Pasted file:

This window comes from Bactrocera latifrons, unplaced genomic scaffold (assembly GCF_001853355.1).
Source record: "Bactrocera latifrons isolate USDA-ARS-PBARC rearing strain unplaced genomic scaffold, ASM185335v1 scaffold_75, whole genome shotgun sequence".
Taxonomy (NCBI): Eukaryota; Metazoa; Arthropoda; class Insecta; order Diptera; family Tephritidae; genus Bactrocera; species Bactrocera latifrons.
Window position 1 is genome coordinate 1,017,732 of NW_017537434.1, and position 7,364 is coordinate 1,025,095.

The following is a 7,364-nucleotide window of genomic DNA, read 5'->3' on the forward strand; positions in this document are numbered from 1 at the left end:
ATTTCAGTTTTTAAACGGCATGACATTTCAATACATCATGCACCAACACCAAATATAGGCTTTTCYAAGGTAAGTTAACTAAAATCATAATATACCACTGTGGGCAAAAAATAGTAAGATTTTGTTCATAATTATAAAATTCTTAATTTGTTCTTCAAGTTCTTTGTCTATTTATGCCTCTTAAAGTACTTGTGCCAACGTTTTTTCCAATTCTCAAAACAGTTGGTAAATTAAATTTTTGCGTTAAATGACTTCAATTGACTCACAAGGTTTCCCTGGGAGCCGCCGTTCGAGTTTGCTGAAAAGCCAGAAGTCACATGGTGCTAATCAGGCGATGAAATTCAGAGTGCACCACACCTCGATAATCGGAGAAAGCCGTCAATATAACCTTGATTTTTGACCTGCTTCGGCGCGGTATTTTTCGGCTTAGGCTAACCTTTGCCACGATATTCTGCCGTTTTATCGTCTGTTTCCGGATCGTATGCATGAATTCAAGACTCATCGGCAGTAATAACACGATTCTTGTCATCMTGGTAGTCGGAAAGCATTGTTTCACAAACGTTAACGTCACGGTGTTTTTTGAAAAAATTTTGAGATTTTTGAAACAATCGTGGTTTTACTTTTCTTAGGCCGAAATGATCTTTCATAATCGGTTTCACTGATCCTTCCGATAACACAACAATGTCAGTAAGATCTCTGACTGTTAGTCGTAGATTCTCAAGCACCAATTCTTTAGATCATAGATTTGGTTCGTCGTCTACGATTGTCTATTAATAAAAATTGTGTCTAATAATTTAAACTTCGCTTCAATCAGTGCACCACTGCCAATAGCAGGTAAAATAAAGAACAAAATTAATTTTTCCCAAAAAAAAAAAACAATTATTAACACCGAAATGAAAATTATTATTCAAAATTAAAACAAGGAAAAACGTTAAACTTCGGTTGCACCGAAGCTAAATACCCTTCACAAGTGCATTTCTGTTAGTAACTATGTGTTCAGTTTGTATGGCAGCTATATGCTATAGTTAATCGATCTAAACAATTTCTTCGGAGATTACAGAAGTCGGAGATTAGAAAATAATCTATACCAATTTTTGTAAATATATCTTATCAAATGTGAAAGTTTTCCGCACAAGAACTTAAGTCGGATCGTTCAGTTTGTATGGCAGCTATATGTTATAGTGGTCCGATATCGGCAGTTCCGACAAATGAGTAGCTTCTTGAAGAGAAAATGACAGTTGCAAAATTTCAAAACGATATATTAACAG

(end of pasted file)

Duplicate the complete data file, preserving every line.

This window comes from Bactrocera latifrons, unplaced genomic scaffold (assembly GCF_001853355.1).
Source record: "Bactrocera latifrons isolate USDA-ARS-PBARC rearing strain unplaced genomic scaffold, ASM185335v1 scaffold_75, whole genome shotgun sequence".
Taxonomy (NCBI): Eukaryota; Metazoa; Arthropoda; class Insecta; order Diptera; family Tephritidae; genus Bactrocera; species Bactrocera latifrons.
Window position 1 is genome coordinate 1,017,732 of NW_017537434.1, and position 7,364 is coordinate 1,025,095.

The following is a 7,364-nucleotide window of genomic DNA, read 5'->3' on the forward strand; positions in this document are numbered from 1 at the left end:
ATTTCAGTTTTTAAACGGCATGACATTTCAATACATCATGCACCAACACCAAATATAGGCTTTTCYAAGGTAAGTTAACTAAAATCATAATATACCACTGTGGGCAAAAAATAGTAAGATTTTGTTCATAATTATAAAATTCTTAATTTGTTCTTCAAGTTCTTTGTCTATTTATGCCTCTTAAAGTACTTGTGCCAACGTTTTTTCCAATTCTCAAAACAGTTGGTAAATTAAATTTTTGCGTTAAATGACTTCAATTGACTCACAAGGTTTCCCTGGGAGCCGCCGTTCGAGTTTGCTGAAAAGCCAGAAGTCACATGGTGCTAATCAGGCGATGAAATTCAGAGTGCACCACACCTCGATAATCGGAGAAAGCCGTCAATATAACCTTGATTTTTGACCTGCTTCGGCGCGGTATTTTTCGGCTTAGGCTAACCTTTGCCACGATATTCTGCCGTTTTATCGTCTGTTTCCGGATCGTATGCATGAATTCAAGACTCATCGGCAGTAATAACACGATTCTTGTCATCMTGGTAGTCGGAAAGCATTGTTTCACAAACGTTAACGTCACGGTGTTTTTTGAAAAAATTTTGAGATTTTTGAAACAATCGTGGTTTTACTTTTCTTAGGCCGAAATGATCTTTCATAATCGGTTTCACTGATCCTTCCGATAACACAACAATGTCAGTAAGATCTCTGACTGTTAGTCGTAGATTCTCAAGCACCAATTCTTTAGATCATAGATTTGGTTCGTCGTCTACGATTGTCTATTAATAAAAATTGTGTCTAATAATTTAAACTTCGCTTCAATCAGTGCACCACTGCCAATAGCAGGTAAAATAAAGAACAAAATTAATTTTTCCCAAAAAAAAAAAACAATTATTAACACCGAAATGAAAATTATTATTCAAAATTAAAACAAGGAAAAACGTTAAACTTCGGTTGCACCGAAGCTAAATACCCTTCACAAGTGCATTTCTGTTAGTAACTATGTGTTCAGTTTGTATGGCAGCTATATGCTATAGTTAATCGATCTAAACAATTTCTTCGGAGATTACAGAAGTCGGAGATTAGAAAATAATCTATACCAATTTTTGTAAATATATCTTATCAAATGTGAAAGTTTTCCGCACAAGAACTTAAGTCGGATCGTTCAGTTTGTATGGCAGCTATATGTTATAGTGGTCCGATATCGGCAGTTCCGACAAATGAGTAGCTTCTTGAAGAGAAAATGACAGTTGCAAAATTTCAAAACGATATATTAACAG